If there is one thing that can be said for the game, is that the 3D works extremely well. Not so much in the sense that you can judge distances better among your playable hero and enemies and getting the timing of attacks and combos correct, but it helps make the game feel much more like a world. It looks right, and thanks to the circle pad, it plays right too. Once you get briefed on the mission and objectives, you'll start playing; and thanks to the touch screen, life will be made easier for you. On the bottom screen you'll have a map of the entire area for each level and each of the armies battling will have different colours to represent them so you'll be able to identify what areas and sections each of the armies possess along with where all the enemies are. Throughout the stage various missions will appear on the upper screen, detailing what you have to do and any conditions that need to be fulfilled for completion as well as any time limits that are imposed giving a bit of a strategy and planning. These can get slightly repetitive at times with a "Go to X and kill Y before Z happens", but these can be ignored if you're fine taking on an entire army by yourself. Perhaps if you've been tasked to go after a specific captain to do battle with, the lower screen will highlight where he or she is and show a path of arrows showing the quickest route. But one negative is that your fellow army AI aren't the brightest so there will be times you'll need to keep an eye on them and make sure they don't run right into the enemy base and get slaughtered. This can be prevented by using the map to place where each captain should head towards and fight. But it does get a bit annoying trying to send them away only for them to turn and run right back which can result in a failed mission. Or if you happen to be far away to make it in time, just tap one of the captains you're in battle with and you'll then take control of who you selected which all in all makes things a bit easier instead of running about through the entire area trying to complete the various missions proposed to you, which is certainly a welcoming touch. Upon completion or failure of a mission, you can reap in more rewards and gain morale, or miss out on some loot and loss morale for your army.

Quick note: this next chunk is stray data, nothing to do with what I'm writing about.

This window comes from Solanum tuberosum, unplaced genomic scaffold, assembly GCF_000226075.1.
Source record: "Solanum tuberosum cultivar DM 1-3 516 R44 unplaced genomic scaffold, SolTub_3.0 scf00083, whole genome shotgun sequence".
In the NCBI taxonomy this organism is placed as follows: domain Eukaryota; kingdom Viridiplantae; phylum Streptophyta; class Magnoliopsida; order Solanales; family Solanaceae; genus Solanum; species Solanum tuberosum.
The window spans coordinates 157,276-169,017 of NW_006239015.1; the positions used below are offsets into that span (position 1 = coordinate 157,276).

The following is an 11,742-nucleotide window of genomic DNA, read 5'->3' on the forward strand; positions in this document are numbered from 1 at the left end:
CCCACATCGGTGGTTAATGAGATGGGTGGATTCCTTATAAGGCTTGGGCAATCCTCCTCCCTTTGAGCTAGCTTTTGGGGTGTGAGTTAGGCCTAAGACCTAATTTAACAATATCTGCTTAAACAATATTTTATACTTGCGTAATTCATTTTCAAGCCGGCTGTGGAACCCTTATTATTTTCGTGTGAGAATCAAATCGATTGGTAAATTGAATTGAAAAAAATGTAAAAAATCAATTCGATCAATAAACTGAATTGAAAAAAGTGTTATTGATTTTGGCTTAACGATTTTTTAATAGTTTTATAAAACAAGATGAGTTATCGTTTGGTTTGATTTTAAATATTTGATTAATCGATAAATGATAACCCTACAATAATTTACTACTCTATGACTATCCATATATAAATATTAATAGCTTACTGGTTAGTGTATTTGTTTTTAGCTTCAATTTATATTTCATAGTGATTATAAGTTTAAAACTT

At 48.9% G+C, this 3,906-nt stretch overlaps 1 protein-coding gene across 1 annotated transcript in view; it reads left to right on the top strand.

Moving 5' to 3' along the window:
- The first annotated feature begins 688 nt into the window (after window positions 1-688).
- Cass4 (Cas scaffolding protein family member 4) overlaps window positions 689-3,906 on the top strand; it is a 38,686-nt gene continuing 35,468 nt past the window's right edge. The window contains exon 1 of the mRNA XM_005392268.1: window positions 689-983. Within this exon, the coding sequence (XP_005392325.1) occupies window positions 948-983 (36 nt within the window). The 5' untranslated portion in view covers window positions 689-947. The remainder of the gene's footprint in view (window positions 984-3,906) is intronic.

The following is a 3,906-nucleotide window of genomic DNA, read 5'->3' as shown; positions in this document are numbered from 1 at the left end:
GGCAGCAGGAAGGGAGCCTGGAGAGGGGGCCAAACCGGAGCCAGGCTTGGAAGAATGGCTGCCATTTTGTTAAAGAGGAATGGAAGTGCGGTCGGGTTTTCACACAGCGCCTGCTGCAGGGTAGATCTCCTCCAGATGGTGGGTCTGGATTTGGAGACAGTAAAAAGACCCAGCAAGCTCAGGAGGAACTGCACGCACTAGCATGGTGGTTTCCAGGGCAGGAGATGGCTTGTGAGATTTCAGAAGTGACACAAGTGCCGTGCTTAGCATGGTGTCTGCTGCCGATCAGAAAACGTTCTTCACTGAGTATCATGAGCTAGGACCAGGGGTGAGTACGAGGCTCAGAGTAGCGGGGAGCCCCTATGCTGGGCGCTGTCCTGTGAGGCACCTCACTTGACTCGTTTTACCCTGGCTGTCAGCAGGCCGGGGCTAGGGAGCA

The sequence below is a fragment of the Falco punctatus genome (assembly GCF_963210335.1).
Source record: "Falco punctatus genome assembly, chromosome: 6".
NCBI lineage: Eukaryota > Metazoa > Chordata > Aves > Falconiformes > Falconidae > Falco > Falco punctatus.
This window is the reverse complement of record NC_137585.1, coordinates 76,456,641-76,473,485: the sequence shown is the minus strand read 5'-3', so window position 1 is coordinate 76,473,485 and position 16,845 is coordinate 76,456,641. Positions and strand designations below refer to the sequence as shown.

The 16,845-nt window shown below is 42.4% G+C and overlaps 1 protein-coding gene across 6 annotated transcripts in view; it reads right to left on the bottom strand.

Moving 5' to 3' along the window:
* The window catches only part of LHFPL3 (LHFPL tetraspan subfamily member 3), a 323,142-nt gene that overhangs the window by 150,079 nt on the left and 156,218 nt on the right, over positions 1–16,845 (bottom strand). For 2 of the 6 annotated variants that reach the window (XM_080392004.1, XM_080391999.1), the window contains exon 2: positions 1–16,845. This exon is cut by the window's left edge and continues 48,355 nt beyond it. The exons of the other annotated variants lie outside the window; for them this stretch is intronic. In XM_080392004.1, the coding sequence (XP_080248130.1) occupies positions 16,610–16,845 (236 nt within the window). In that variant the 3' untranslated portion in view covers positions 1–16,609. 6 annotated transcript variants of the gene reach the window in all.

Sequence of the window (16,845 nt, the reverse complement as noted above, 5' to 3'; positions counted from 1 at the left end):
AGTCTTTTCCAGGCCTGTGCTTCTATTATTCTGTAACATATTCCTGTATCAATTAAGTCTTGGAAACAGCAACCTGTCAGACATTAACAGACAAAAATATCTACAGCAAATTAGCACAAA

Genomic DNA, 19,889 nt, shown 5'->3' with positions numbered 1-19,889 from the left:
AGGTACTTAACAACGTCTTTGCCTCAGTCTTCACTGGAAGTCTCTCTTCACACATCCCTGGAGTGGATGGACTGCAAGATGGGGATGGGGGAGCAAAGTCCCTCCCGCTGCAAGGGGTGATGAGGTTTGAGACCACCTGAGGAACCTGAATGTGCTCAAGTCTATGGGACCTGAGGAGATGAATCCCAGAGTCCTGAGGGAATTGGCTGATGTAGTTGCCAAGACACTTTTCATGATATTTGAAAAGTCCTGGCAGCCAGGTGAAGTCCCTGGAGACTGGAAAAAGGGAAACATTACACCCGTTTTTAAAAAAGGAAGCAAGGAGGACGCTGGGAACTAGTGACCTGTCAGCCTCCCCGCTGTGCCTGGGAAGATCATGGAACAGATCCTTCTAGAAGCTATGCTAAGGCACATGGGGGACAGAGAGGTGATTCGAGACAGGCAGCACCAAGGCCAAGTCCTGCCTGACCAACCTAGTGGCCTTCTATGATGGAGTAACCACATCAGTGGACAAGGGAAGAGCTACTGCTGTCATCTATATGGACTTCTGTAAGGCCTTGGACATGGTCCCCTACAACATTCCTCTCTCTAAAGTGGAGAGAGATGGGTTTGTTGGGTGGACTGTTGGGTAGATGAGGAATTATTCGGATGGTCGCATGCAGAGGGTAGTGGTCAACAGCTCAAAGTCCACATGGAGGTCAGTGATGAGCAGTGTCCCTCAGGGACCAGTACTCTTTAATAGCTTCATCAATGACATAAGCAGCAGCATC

When you finish the scenario there'll be a post-mission conversation that you'll have among yourself and the captains that participated in battle with you. And it's here that the friendship level will change for better or worse when you are proposed different events, questions and inner thoughts and beliefs. Depending on your answers, different outcomes will present themselves. The plusses of becoming best chums with the officers is taking them to battle with you and you'll also eventually unlock their weapons that you'll be able to use if you became fond of one style or simply just want to try something else out other than the sword and gun and twin swords that the male and female characters respectively use.

If that wasn't enough, your character will unlock various different costumes and colours giving you a fresh, new look. However as you progress through the story of the Sengoku period in feudal Japan, the first time you view the plot narration given in Japanese with subtitles is unskippable. The CGI movies that are in place are also fully in 3D and at times it'll seem like there are objects coming out of the screen. Tecmo Koei has also been a bit sneaky in regards with the graphics. The graphics during combat are decent enough considering everything that's on the screen and aren't as bad as what screenshots might suggest. The likes of some of the generic army figures looks a bit blocky and facial details aren't great when you see them up close, which doesn't happen too often. While the captains and main characters do look better detail wise and stand out more, some suffer from facial close ups, which is normally a rare occurrence since viewing them from a distance makes them look fine. But these characters all change during the out of mission conversations and look much better. In regards to how many opponents you see on the screen at once ranges from twenty to thirty models, if not a bit more. But don't feel disappointed in reading that there might not be much on the screen, they will take a beating before they finally die instead of a couple of slashes and as previously mentioned a bit of a "Will I be able to pull this off?" feel. Some speculation as to why there isn't as much on the screen at once is due to the console emulating the entire stage instead of just what you see so captain switching is effective and allows you to take immediate control of them and view the surroundings of the battle they are currently in with one little tap. The music is Japanese styled and the sound track does have it's moments in some situations in regards to the surroundings, pace and setting.